BEIJING - Ahead of the Chinese Lunar Year holiday from Feb. 8, cities across the country are all spruced up with decorations. But Li Xue, a 22-year-old born and bred in Beijing, is in no mood to celebrate, as always. Having no family registration certificate, she lives a life that has always been denied by the state.
Li's plight is a dark side of the country's one-child policy, which was fully implemented in the 1980s.
Li was born at a maternity clinic in Beijing in 1993 and was given a birth certificate. She lives in her parents' one-story brick house in Dongcheng with her sister, who is 8 years older than her. When Li was born, local officials ordered her parents to pay a fine of 5,000 yuan (US$759) for violating the one-child policy.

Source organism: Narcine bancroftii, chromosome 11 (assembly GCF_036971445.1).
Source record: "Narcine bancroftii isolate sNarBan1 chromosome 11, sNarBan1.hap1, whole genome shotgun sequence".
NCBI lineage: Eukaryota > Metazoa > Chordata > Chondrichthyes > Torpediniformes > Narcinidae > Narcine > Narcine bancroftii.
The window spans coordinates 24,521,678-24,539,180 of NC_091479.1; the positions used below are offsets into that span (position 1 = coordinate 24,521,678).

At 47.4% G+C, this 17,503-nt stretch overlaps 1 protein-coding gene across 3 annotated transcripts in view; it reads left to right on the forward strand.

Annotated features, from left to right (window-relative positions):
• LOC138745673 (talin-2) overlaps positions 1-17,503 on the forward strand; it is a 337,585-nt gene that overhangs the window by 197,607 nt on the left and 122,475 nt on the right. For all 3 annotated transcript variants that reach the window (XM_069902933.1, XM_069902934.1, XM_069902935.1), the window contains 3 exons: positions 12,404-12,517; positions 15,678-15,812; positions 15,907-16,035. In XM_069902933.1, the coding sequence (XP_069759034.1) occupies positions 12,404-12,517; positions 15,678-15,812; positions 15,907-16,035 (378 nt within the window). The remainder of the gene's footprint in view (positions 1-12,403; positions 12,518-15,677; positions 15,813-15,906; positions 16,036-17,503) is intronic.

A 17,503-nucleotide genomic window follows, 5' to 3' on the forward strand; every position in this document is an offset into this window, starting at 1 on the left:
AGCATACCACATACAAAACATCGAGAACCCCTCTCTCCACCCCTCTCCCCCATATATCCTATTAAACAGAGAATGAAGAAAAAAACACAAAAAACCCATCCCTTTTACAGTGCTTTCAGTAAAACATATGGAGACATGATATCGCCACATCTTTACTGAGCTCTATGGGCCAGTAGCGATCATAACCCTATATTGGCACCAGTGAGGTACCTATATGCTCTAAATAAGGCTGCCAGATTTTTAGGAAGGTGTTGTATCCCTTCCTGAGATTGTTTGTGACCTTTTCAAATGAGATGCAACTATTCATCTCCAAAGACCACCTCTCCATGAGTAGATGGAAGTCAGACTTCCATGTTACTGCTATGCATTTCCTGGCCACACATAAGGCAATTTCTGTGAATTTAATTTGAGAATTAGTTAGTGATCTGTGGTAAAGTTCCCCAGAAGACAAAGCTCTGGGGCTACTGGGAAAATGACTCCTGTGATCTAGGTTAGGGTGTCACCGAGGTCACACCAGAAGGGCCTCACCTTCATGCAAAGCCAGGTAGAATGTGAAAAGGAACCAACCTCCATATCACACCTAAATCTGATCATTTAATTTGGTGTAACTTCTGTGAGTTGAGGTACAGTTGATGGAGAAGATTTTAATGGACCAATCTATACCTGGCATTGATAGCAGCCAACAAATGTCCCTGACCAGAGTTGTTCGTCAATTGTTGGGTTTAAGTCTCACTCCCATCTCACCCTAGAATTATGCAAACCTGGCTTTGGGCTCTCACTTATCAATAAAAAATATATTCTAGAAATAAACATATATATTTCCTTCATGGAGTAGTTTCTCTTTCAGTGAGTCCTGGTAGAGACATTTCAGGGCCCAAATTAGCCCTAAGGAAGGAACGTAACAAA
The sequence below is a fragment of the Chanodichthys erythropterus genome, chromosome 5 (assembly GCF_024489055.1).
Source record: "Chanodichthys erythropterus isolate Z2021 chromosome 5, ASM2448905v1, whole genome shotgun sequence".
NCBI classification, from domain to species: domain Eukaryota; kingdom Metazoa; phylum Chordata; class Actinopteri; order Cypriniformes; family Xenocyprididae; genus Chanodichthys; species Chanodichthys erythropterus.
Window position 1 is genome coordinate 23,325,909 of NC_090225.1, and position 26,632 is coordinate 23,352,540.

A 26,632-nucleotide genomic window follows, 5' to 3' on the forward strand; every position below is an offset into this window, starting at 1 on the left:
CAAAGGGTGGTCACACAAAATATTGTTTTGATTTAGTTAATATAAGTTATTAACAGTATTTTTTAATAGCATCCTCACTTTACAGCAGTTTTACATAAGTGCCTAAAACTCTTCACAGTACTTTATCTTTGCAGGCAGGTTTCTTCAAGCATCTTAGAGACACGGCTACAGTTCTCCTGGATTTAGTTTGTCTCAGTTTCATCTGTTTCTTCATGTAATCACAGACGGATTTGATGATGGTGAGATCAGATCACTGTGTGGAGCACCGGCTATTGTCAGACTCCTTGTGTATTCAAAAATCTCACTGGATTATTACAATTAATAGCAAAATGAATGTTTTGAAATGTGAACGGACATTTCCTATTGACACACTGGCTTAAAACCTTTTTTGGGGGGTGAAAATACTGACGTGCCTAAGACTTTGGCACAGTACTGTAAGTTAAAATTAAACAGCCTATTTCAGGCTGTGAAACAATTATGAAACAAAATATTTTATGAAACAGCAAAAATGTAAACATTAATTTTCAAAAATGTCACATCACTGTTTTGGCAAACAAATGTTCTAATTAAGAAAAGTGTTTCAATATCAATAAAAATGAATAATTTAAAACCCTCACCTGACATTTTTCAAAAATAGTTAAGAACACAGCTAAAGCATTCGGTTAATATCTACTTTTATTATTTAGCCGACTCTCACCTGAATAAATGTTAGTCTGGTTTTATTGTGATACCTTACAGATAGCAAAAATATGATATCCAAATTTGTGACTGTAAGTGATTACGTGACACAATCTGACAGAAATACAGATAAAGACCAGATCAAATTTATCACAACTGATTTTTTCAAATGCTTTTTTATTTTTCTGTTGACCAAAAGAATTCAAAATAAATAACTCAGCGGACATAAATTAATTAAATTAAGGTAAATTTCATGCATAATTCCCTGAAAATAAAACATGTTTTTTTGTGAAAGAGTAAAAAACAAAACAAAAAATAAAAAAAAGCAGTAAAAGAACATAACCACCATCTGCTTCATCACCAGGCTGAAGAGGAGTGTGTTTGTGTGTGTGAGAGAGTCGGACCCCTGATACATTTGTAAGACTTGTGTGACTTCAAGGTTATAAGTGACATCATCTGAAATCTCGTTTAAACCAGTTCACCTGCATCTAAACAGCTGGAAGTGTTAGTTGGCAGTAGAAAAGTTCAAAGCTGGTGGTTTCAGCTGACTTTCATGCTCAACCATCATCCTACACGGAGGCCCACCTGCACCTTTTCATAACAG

But the disabled parents, who were making a few dozen yuan a month at the time, could not afford it. As a result, Li was forced to live a life as one of the "black," or illegal, children, who do not have a family registration certificate.
"Li doesn't have human rights," says her 56-year-old mother, Bai Xiuling, with tears in her eyes. Li has not spent a single day in school because she lacks the document and was rejected admission. She has never left Beijing because she cannot buy a plane or train ticket without an identification card, for which a family registration certificate is required. She has no expectations for obtaining a decent job or getting married.
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